Excerpt from Heart to Heart: The Basic Mechanics of an Intervention
(Part Four)

Heart to Heart: The Honorable Approach to Motivational Intervention is primarily a cookbook for those who desire a thorough understanding of my intervention process. The book describes intervention as a tool to help the lay public, paraprofessionals, and established professionals. It is a quick read, intended to acquaint the reader to my method of intervention. It’s sort of a bird’s-eye view of the Storti Intervention process.  -Ed Storti

Contingency Plan

Another segment of the intervention process that runs parallel to the intervention itself is the creation of a contingency plan. The immediate family must have a work plan for themselves, must be open to their own changes, and must set new boundaries. That is not to say they have to disown the addict or threaten to terminate ties, but part of the reason the initial inquiry was made about an intervention is that the family has run out of options. The situation can no longer continue.

Once the intervention has been held, the secret is out -- there is no turning back. With the patient accepting help, the immediate family follows through with family treatment. A change in the whole family has already occurred. The contingency plan is a means of helping the change remain a positive one, and it requires the whole family’s commitment to involvement, which may range from continued open discussion, to reading self-help books, attendance at anonymous groups, individual/family therapy, or even specific acts of “tough love.” Just as the intervention is not a way to pin all the family trouble on one person’s addiction, the contingency plan does not leave recovery completely in the hands of the individual at the treatment center. Many issues and lots of internal, emotional work is yet to be done, and the contingency plan recognizes that work. This plan is the rest of the family’s self-contract for progress.

The participating group must stay unified in their efforts to be supportive. This means not downplaying the importance of the intervention once it is over, not referring to it in jest, and not defending it. Remember, you gave the intervention as an honorable gift—you cannot ridicule it or try to justify it later without damaging its effectiveness.

Consequences are another part of the contingency plan in that there will be corresponding reaction from the dependent to every consequence threatened in the intervention. This is commonly referred to as leverage—“go into treatment now or I’m getting a divorce.” “Check into that treatment center today, or you don’t set foot in this house again.” Consequences or leverage thrown at the addicted loved one can quickly sour an intervention. My method does not use the “Or else” tool, although some professional therapists thrive on its role in the intervention; it becomes the norm, rather than the exception. There can be a time or place for such statements, but the family very often cannot live up to what they say. They are sending mixed messages. The family’s new resolve will melt with time, and the love they truly feel for the individual will get lost again in the revolving continuance of the patient and family habits.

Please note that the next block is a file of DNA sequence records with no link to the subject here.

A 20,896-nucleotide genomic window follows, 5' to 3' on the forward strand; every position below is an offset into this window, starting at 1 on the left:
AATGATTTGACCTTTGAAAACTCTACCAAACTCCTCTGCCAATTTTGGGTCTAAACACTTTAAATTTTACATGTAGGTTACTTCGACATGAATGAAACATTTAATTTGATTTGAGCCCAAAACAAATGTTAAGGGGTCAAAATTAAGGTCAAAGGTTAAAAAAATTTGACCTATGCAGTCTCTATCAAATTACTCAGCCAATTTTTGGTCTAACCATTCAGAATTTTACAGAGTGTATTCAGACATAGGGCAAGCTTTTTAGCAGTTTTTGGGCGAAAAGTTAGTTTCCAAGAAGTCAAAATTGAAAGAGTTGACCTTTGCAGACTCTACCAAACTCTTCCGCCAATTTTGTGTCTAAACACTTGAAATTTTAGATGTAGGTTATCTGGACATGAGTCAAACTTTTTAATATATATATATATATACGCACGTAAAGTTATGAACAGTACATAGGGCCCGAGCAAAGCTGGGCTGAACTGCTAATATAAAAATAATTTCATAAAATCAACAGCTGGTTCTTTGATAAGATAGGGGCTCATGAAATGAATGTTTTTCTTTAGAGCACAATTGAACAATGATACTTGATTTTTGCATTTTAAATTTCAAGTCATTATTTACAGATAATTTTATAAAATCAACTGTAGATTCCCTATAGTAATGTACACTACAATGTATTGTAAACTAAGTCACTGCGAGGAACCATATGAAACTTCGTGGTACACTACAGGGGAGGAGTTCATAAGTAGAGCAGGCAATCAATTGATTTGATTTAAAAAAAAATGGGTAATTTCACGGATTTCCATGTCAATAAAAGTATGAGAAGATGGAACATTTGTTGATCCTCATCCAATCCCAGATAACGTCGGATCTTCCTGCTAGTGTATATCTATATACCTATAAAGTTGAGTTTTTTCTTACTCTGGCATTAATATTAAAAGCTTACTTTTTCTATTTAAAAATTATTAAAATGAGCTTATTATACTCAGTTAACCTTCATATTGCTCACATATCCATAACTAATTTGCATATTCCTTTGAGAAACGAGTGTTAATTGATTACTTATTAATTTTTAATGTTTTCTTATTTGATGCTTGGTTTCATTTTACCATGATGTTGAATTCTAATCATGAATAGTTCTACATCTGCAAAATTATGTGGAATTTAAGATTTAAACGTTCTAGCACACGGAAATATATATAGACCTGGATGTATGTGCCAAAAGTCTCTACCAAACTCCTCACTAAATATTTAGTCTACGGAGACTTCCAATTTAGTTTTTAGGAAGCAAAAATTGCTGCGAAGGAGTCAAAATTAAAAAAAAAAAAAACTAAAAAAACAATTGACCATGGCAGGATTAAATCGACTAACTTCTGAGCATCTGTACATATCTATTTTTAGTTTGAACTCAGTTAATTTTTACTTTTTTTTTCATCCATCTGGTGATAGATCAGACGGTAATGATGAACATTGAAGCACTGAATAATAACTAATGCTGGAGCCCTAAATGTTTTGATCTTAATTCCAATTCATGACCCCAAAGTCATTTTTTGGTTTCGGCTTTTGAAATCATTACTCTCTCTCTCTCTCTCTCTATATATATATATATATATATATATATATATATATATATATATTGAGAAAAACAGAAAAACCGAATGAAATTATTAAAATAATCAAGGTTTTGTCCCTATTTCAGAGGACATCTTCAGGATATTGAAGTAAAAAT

Another reason leverage seldom works is that addicts are often addicted to a double-edged sword—there is an excitement at the thought of doing the opposite deed and proving that you are wrong. Consequences leave a bad taste in one’s mouth because it changes the intervention into a form of punishment and ridicule, rather than a gift of the heart. Pride is the other major issue when confronting the loved one with a “you-will-or-else-“ statement. The patient feels compelled to take the “or else.” Unfortunately, this typical reaction to threatening consequences, ninety percent of professionals still maintain that leverage is a critical part of the intervention. “You have to be willing to put your marriage on the line.” “Of course, you have to accept the idea of kicking your daughter out of your house, not accepting phone calls from her, and not helping her for ‘x’ amount of time—forever, if need be.” These are very harsh and drastic measures that have no place in the Storti Model of Intervention. These are not messages from one heart to another. To state lines of separation is to create animosity.


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